There’s something pretty amazing happening in Hong Kong right now. The Occupy Central protest, originally scheduled to begin today, got an early start over the weekend. Entire neighbourhoods have effectively been shut down by thousands of protesters seeking universal suffrage, in the former British colony that was handed back to China in 1997.
I’ve somewhat of a vested interest in all of this, as my girlfriend was born in Hong Kong and we visit there every winter. From a privacy and security standpoint, however, there are important aspects of the protest for every mobile user to consider.
Leave It at Home
The unfortunate truth about mobile phones is that their location can be easily tracked using whichever cell phone tower(s) they happen to be connected to at any particular moment. In other words, if the police want to identify you as a protester they need only to tie you to the place and time of a protest. What happens next can be as benign as the unsolicited text messages observed in the Ukraine, or considerably more invasive—like the IMSI catchers used by police forces around the world.
Here’s a tip for those taking part in Occupy Central from a Kiev protester, via reddit:
The easiest to follow and practical advice I could think of is to not have your phone with you. Getting beat up or smelling some tear gas is nothing compared to being arrested and spending part of your life in jail. If police catches you – your phone will be used against you because they can track where and when you were. Actually if you have been protesting with a phone it’s likely your name is already on some secret list of suspicious individuals.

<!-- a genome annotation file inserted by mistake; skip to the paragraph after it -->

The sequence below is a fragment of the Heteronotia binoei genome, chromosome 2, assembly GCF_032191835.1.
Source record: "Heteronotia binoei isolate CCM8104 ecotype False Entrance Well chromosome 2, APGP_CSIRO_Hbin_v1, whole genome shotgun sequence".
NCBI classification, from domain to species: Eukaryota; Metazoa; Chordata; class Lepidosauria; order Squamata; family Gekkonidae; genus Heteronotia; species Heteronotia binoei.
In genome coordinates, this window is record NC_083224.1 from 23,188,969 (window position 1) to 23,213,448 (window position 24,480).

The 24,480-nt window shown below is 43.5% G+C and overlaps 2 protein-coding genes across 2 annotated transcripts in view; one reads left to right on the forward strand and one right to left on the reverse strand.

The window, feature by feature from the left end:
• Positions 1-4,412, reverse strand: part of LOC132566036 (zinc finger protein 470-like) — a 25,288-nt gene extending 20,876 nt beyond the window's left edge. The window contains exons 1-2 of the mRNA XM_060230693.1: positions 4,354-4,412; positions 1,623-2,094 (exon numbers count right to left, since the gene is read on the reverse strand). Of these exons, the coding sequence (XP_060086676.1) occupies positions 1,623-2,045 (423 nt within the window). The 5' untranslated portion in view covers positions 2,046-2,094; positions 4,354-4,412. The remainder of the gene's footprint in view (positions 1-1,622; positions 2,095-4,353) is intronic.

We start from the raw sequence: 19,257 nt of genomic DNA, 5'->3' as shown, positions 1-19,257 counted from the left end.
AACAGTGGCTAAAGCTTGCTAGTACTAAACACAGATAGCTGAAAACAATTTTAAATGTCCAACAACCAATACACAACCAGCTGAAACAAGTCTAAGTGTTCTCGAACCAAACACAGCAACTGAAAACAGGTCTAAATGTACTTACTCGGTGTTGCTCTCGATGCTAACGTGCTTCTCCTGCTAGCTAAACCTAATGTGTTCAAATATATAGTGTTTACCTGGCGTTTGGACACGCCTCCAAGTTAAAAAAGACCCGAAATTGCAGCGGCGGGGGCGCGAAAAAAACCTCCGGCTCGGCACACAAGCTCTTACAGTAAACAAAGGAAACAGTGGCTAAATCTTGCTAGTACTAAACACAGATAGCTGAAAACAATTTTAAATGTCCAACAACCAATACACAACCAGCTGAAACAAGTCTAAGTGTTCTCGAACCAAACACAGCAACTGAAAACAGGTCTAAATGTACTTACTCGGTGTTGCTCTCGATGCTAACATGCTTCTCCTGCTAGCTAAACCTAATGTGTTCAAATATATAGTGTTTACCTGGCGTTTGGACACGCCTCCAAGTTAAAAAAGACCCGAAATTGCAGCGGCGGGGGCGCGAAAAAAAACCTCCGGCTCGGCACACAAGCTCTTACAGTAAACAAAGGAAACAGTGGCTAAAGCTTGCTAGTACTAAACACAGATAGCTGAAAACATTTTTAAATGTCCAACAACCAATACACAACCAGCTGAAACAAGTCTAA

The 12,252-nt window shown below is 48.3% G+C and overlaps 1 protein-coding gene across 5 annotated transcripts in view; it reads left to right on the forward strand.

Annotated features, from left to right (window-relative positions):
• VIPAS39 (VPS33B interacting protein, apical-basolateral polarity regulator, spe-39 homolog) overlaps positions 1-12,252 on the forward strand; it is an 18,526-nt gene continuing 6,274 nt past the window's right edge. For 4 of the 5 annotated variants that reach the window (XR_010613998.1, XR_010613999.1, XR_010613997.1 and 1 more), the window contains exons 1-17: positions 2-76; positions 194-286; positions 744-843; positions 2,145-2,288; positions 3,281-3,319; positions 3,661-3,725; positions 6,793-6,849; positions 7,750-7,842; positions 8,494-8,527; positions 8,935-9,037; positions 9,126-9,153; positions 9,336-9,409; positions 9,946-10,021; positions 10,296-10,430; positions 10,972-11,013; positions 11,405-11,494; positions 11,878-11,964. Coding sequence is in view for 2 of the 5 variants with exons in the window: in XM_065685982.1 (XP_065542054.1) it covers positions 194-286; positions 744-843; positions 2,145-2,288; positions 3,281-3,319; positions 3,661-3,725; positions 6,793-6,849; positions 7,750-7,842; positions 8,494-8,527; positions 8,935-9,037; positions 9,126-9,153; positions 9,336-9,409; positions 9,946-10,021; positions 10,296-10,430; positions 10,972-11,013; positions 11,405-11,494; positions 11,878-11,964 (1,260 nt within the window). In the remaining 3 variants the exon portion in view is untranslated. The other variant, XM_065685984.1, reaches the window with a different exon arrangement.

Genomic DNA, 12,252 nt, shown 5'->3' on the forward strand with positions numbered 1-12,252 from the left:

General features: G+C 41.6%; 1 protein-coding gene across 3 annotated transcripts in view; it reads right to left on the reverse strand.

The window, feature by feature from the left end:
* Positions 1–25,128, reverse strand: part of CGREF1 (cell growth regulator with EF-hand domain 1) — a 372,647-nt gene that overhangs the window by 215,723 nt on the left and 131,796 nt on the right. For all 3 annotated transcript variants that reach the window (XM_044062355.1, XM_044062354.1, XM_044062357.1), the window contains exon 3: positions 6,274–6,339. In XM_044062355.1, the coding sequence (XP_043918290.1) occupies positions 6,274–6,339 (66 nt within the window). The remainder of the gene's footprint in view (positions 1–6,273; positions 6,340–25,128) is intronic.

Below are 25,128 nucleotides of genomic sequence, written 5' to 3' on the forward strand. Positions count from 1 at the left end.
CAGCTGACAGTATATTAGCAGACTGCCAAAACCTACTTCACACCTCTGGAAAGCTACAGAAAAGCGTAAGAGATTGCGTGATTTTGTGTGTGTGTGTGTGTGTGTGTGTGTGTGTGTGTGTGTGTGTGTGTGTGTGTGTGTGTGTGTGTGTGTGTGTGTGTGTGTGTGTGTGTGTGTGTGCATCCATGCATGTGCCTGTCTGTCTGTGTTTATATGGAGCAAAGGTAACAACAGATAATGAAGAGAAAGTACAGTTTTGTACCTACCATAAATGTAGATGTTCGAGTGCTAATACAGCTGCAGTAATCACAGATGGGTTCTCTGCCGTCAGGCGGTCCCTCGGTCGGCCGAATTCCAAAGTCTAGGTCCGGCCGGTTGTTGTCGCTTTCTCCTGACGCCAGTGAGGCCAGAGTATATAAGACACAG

The Humble Hotspot
I’m a big fan of the personal hotspot. Law enforcement? Not so much. Incredulous as it may seem, hotspots were banned from the 2012 London Olympics. The official line was that they interfered with other wireless communication necessary for the games, like microphones and cameras. But I think there’s a better reason: unlike a cellular tower, a hotspot obfuscates the exact location of users connected to it. You can triangulate the almost-exact position of a mobile phone using the towers its connected to. You can do the same for a hotspot, but not the devices it’s broadcasting to. Pretty big difference there.
I would think that a mesh network of connected hotspots would be a fairly effective tool against surveillance. But the Occupy protesters in Hong Kong are already using a mesh network of sorts.
I’ve written about FireChat before. The Android and iOS mesh-messaging app got its trial run as a tool for protest during the Sunflower Student Movement in Taiwan. Now, with credible evidence of police blocking mobile networks in Hong Kong, FireChat is enjoying another moment in the spotlight with Occupy Central.
However, as security researcher Frederic Jacobs reports, FireChat is not without its limitations:
- Because of how Multipeer Connectivity works, you need to be close to a member of the mesh to be able to connect to it (30 to 100 feet).
- The application has no encryption meaning that no discussion is really private
- Messages are not checked for integrity, meaning that impersonation can happen.
- MAC addresses can be sniffed by local law enforcement making it easy to track who has been using the application
I guess all this is really only to say that the protesters in Hong Kong are putting themselves at an incredible risk—both physically and via the devices in their pockets. Given China’s history of dealing with such matters I can only hope this ends well for everyone involved.